By and large, Flat Planet is a sublime melding of jam-jazz, R&B and Indian/Pakistani music. It’s the kind of musical convergence that’s not easy to pull off, but Haque — a guitarist of Pakistani and Chilean descent probably best known for his membership in Garaj Mahal — and his group manage it organically.
Most of the tracks groove along over a cauldron of trap drums laced with the melodic snap of tabla. Complementing Haque’s virtuosic playing — on electric and acoustic — are an array of Indian instruments such as sitar and kanjira. At its best, the music has a mesmerizing effect, often the result of hypnotic vamps that provide the backdrop for extended improvisations.
The album’s allure is evident from the get-go with “Big Bhangra,” a 10-minute piece that lopes along on a kind of languid go-go beat, and showcases a tasty Fender Rhodes solo followed by Haque’s fleet, insistent jazz foray, which gives way to a tabla showcase. World party music. “Fur Peace” sounds like an outtake from Miles’ In a Silent Way outfitted with ethnic elements.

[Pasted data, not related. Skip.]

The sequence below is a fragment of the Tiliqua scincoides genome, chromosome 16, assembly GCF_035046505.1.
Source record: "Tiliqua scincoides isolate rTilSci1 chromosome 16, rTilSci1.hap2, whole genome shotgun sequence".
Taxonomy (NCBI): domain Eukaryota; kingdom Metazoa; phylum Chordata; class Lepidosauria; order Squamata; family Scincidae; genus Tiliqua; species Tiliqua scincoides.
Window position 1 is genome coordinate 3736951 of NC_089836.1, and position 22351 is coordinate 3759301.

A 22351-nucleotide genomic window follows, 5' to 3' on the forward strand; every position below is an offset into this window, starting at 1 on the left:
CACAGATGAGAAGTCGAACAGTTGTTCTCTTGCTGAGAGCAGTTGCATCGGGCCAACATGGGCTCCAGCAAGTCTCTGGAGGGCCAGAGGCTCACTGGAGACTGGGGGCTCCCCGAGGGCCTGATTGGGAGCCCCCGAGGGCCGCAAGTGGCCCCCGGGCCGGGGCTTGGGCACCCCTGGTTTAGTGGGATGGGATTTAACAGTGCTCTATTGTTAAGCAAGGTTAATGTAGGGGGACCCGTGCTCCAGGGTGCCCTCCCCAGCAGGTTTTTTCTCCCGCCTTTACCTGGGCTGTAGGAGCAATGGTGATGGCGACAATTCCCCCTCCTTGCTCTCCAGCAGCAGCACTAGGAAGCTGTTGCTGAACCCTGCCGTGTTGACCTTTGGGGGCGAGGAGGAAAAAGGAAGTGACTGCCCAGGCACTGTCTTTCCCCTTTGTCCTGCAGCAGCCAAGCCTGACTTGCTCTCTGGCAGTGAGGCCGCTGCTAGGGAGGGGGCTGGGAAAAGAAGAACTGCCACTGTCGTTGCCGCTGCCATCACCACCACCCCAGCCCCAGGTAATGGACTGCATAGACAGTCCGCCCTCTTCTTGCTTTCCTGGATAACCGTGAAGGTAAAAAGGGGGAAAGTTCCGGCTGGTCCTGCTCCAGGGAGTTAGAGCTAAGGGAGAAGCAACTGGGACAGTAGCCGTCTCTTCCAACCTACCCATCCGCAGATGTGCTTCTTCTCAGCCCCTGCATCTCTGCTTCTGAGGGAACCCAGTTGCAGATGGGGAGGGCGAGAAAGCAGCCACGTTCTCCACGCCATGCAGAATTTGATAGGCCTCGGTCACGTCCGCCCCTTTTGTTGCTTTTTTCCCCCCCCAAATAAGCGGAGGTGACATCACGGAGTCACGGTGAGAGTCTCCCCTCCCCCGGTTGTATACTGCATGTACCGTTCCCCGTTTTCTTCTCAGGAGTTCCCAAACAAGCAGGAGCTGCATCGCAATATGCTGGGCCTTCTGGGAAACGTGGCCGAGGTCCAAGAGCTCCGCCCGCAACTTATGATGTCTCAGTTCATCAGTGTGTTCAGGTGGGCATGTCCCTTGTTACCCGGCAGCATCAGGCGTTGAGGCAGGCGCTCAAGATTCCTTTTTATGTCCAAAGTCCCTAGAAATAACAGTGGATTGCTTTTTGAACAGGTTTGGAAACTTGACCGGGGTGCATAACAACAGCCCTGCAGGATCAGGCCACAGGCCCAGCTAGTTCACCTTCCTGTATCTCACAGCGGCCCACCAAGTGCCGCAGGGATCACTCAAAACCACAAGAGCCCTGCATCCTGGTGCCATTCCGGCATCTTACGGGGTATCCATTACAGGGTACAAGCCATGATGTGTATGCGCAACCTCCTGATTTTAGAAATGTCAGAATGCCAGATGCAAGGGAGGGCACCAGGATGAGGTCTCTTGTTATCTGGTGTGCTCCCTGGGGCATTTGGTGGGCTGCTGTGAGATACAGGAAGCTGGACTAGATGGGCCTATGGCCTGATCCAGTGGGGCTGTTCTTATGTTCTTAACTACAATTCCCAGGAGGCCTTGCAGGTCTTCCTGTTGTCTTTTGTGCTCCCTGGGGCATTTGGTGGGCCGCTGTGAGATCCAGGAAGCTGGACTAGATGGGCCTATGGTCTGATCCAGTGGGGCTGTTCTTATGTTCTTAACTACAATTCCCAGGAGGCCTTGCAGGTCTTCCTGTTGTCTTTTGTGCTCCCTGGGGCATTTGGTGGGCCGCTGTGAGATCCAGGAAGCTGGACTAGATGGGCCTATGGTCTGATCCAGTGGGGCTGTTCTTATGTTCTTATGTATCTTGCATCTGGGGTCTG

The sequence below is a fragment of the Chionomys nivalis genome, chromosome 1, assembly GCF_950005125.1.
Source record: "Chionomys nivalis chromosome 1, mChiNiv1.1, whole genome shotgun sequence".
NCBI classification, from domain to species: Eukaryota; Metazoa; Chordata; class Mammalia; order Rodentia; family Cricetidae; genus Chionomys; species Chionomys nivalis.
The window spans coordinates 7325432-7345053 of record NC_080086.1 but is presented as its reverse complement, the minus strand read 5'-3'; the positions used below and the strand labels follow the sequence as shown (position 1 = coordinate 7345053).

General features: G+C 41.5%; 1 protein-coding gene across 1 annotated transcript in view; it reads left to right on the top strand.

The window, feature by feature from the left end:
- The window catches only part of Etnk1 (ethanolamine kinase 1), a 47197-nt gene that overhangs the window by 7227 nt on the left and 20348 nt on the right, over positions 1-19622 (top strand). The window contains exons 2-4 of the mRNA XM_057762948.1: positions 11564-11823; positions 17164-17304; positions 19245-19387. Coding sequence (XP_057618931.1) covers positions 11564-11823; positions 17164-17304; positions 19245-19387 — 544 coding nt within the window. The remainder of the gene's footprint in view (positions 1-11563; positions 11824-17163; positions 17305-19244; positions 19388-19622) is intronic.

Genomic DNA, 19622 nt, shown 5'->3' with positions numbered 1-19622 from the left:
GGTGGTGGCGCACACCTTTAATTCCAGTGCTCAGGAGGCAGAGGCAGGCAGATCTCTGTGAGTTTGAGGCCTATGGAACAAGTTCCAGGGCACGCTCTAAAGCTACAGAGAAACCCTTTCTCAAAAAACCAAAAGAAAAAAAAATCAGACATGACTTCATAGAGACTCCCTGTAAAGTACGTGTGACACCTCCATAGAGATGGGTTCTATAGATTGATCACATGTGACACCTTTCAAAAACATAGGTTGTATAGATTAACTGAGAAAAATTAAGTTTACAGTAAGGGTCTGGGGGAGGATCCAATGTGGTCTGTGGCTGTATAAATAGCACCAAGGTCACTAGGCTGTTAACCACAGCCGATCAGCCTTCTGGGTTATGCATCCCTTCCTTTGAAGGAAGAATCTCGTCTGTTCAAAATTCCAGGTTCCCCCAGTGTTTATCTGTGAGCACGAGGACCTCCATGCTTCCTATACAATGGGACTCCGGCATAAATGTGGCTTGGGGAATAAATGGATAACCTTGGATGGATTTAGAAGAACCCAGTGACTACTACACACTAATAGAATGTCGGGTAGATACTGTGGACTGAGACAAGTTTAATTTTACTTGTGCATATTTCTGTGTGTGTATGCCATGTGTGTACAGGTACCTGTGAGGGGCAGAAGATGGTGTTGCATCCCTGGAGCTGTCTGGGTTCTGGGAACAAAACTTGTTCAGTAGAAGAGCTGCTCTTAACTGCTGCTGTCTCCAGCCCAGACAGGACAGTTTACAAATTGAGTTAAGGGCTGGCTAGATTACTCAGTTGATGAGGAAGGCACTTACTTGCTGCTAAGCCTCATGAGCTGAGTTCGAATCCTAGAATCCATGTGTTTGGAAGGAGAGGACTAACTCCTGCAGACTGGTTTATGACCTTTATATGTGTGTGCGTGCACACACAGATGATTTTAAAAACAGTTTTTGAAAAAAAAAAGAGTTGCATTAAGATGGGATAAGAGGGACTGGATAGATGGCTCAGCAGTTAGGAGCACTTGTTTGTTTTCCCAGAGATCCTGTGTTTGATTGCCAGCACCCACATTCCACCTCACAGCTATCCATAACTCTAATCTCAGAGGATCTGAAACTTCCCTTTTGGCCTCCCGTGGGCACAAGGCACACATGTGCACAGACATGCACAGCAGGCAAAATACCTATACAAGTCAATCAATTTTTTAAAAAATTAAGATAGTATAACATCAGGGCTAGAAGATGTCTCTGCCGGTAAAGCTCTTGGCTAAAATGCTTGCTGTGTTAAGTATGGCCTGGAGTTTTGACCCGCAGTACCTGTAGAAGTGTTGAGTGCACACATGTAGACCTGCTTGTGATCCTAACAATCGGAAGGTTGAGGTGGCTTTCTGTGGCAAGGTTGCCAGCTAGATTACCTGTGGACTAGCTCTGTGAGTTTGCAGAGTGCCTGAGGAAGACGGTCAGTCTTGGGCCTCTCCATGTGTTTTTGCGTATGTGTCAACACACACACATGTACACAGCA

Despite it’s mostly let-it-flow feel, Flat Planet is built around compositions. And sometimes the melodies are overly busy, coming off as tricky just for the sake of it. It’s when the disc veers into fusion/prog mode that it gets off track. Fortunately, this diversion from the mission happens in only a couple of pieces late in the CD: “North” and "South.” They’re part of “The Four Corners Suite,” and sound as if they could’ve been written when Haque was sleeping over at Al Di Meola’s house.
Order is restored on the last track, “West,” which sounds like an updated version of a 1960s Cannonball Adderley soul-jazz tune, handclaps and all — and a smattering of tabla. (Owl Studios)